Backward and in Heels

This past year taking care of my Grandson has been wonderful and reminding and enlightening. All of the joy and wonder that is a small and happy soul is so wonderful. Remembering all the cute and incredible moments from my own children’s babyhood has been so enriching. Recognizing this time, that I get to choose the role that I will wear as Grandma has been such a thought-provoking process.

Mothers are survivors and thrivers. It is an overwhelming tax on every system of our beings, to bring a human being into this world. Then, with all of those stressors, add sleep deprivation and an entirely new world outlook and a new and overwhelming priority.

What we expect of mothers is outrageous. And succeeding at it is the most amazing feeling, just delayed by say eighteen years or so.

So, what has any of this to do with a small red poppy?

Backward and in Heels

This little wonder is from very late last summer. Everything else was drying up. Everything was starting to fall. My coCaptain and I were on our daily walk. In fact, we were on our way home. This is important only because in his role as coCameraman, he was getting a little tired of it all.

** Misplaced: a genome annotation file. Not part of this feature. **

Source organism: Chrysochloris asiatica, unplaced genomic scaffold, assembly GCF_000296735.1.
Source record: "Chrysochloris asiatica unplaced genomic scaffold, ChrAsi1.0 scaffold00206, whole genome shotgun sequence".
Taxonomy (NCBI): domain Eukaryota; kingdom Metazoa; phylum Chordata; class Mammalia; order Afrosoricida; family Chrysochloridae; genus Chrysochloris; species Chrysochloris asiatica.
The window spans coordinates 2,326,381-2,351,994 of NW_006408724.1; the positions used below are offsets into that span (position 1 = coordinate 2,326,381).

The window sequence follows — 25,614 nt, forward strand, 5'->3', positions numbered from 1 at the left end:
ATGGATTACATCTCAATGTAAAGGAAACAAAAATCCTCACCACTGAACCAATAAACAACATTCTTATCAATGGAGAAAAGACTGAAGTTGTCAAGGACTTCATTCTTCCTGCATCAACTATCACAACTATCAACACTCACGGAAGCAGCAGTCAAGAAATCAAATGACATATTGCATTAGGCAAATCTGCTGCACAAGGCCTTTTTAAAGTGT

I saw this little wonder beside the curb, in the wild grass of a vacant lot. I went into total focus mode and starting shooting. I was in the zone.

There was a scientific study recently, on an important topic: how the brain reacts to sound. They had two categories of sounds: pleasing and irritating. One of the most pleasing sounds — a baby’s laugh. I truly think the laughs have helped our household ride the lockdown of 2020 -2021. The most irritating sound — a toddler whining. It is published. It is real. And I got a sheer blast of it.

So, I am communing with the miniature beauty before me, asking what it had to say: Turn Around. “Huh?” Turn Around, don’t say I didn’t warn you.

Then there is a piercing announcement (in toddler): Enough Already. The Zone is gone, but the resilience of the flower stayed with me. Such beauty in such barren times.

This Grandma took the lesson, that surviving is barely enough. Thankfully, we have learned through the beauty around us. We can survive or we can thrive in regal beauty.

I will always choose the latter.

I just had to share.

 — Cynthia


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